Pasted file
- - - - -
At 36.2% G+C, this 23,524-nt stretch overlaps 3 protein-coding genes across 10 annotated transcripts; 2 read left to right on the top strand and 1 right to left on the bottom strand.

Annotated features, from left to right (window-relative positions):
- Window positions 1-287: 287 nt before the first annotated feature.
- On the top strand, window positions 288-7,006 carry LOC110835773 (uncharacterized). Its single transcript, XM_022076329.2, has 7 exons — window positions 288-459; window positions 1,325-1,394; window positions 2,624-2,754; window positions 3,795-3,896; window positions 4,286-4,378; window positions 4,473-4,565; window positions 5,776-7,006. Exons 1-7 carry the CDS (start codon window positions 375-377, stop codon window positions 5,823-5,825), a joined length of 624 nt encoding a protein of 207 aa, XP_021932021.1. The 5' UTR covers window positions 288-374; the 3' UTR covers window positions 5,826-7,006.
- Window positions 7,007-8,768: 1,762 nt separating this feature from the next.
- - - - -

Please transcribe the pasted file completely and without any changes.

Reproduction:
At 36.2% G+C, this 23,524-nt stretch overlaps 3 protein-coding genes across 10 annotated transcripts; 2 read left to right on the top strand and 1 right to left on the bottom strand.

Annotated features, from left to right (window-relative positions):
- Window positions 1-287: 287 nt before the first annotated feature.
- On the top strand, window positions 288-7,006 carry LOC110835773 (uncharacterized). Its single transcript, XM_022076329.2, has 7 exons — window positions 288-459; window positions 1,325-1,394; window positions 2,624-2,754; window positions 3,795-3,896; window positions 4,286-4,378; window positions 4,473-4,565; window positions 5,776-7,006. Exons 1-7 carry the CDS (start codon window positions 375-377, stop codon window positions 5,823-5,825), a joined length of 624 nt encoding a protein of 207 aa, XP_021932021.1. The 5' UTR covers window positions 288-374; the 3' UTR covers window positions 5,826-7,006.
- Window positions 7,007-8,768: 1,762 nt separating this feature from the next.